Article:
Re: Borderline

Date: 2017-04-20 01:07 pm (UTC)
justira: A purple, gender-ambiguous unicorn pony in the style of My Little Pony: Friendship is Magic. (lady business)
From: [personal profile] justira
Thanks so much for talking about this! I'm going to go ahead and say outright that Mille is ultimately likable at least. As for her being a good person... I have a hard time fitting "kinda sorta a racist" and "good person" in the same place in my head but... I do think she's a good person in the end? Maybe? What I want to get out there for you to take away is: It's not about how awful someone like you is. That's not the thrust of the book at all. It's about how someone with borderline can (like all other humans!) make mistakes and do her best to fix them and meanwhile be the hero of cool and creepy adventures.

Millie's flawed, but the book... how to put this. Being borderline is not really her flaw? It would be pretty insulting if it was, I think. She is flawed in how she deals with being borderline sometimes, but I think the book comes from a place of compassion (and personal experience!) when depicting that, emphasizing that dealing with BPD is hard by the very nature of the disorder. I'm not sure what it would be like for someone who actually has BPD to read about the internal mechanics of it, because the book does go into some detail on that. Since the author is borderline, I assume these speak to her experience. It's portrayed as a hard thing to deal with but not like... having it makes you bad, or anything?

As I said in my review and as the comment from theillustratedpage said above, Millie is kind of an asshole, but that seems to be at least partly a personality trait, not a disorder thing. She's a bit of an asshole in the same way that 99% of urban fantasy protagonists are assholes, and while I didn't get into this in the review, Borderline is having a whole conversation with the urban fantasy genre and how it works and what kind of people are allowed to play a role in them. See also: this entire essay about mentally ill women in genre stories, courtesy of Jenny from Reading the End (I'll be adding it to the post, too). To me, at least, as a reader with mental illnesses but not BPD, Millie's flaws felt like things that made her a believable human, not like an indictment of people with BPD (nor a fetishization of them, nor putting them on some sort of pedestal). Her white-liberal racism, as far as I was able to tell, has nothing to do with her BPD. It was just another thing about her.

I'd definitely be interested in hearing your opinion of Borderline, if you do decide to give it a try! If not, I totally understand. I'm not sure how many books about depressed or bipolar people I can handle, myself. Also! For what it's worth. I'm autistic as well, so if you have recommendations of books (or any other media) with good autistic characters, I'd be very interested!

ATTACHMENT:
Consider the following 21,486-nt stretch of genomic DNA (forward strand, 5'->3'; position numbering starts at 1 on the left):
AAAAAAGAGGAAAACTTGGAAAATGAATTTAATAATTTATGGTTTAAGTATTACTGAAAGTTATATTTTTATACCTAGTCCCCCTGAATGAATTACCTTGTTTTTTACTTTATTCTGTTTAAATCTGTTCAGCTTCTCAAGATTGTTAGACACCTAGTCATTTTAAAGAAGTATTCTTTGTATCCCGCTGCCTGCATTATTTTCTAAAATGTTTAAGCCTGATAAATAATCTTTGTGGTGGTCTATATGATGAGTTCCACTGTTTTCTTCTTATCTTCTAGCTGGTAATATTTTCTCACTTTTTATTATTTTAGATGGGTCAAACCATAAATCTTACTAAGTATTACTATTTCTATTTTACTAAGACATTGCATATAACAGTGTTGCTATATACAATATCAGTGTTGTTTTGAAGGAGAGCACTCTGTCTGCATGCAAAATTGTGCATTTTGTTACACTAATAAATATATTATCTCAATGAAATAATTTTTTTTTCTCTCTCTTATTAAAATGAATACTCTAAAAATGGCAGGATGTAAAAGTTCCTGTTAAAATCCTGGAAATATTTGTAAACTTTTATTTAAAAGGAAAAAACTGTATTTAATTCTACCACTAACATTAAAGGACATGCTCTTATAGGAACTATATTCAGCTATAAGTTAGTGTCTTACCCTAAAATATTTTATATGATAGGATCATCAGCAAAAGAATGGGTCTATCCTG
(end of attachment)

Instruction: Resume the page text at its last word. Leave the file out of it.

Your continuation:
Finally, this is just an admin note, but we do have a comment policy that asks anonymous users to sign with a name, so we know who we're talking to. Thanks!
From:
Anonymous
OpenID
Identity URL: 
User
Account name:
Password:
If you don't have an account you can create one now.
Subject:
HTML doesn't work in the subject.

Message:

If you are unable to use this captcha for any reason, please contact us by email at support@dreamwidth.org


 
Notice: This account is set to log the IP addresses of people who comment anonymously.
Links will be displayed as unclickable URLs to help prevent spam.

Welcome!

Lady Business welcome badge


Profile
About
Review Policy
Comment Policy
Writers We Like!
Contact Us
Archive

tumblr icon twitter icon syndication icon

image asking viewer to support Lady Business on Patreon

Who We Are


Queer lady geek Clare was raised by French wolves in the American South. more? » twitter icon webpage icon

Ira is an illustrator and gamer who decided that disagreeing with everyone would be a good way to spend their time on the internet. more? » twitter icon tumblr icon AO3 icon

By day Jodie is currently living the dream as a bookseller for a major British chain of book shops. She has no desire to go back to working in the real world. more? » tumblr icon last.fm icon

KJ KJ is an underemployed librarian, lifelong reader, and more recently an avid gamer. more? » twitter icon tumblr icon AO3 icon

Renay writes for Lady Business and B&N. She's the co-host of Fangirl Happy Hour, a pop culture media show that includes a lot yelling about the love lives of fictional characters. Enjoys puns. more? » twitter icon pinboard icon tumblr icon

Susan is a library assistant who uses her insider access to keep her shelves and to-read list permanently over-flowing. more? » twitter icon pinboard icon AO3 icon

Content


Book Review Index
Film Review Index
Television Review Index
Game Review Index
Non-Review Index
Sidetracks
We Want It!
Fanwork Recs
all content by tags

Our Projects




hugo award recs




Criticism & Debate


Indeed, we do have a comment policy.

Hugo Recs


worldcon 76 logo


What's with your subtitle?


It's a riff off an extremely obscure meme only Tom Hardy and Myspace fans will appreciate.


hugo award winner
Powered by Dreamwidth Studios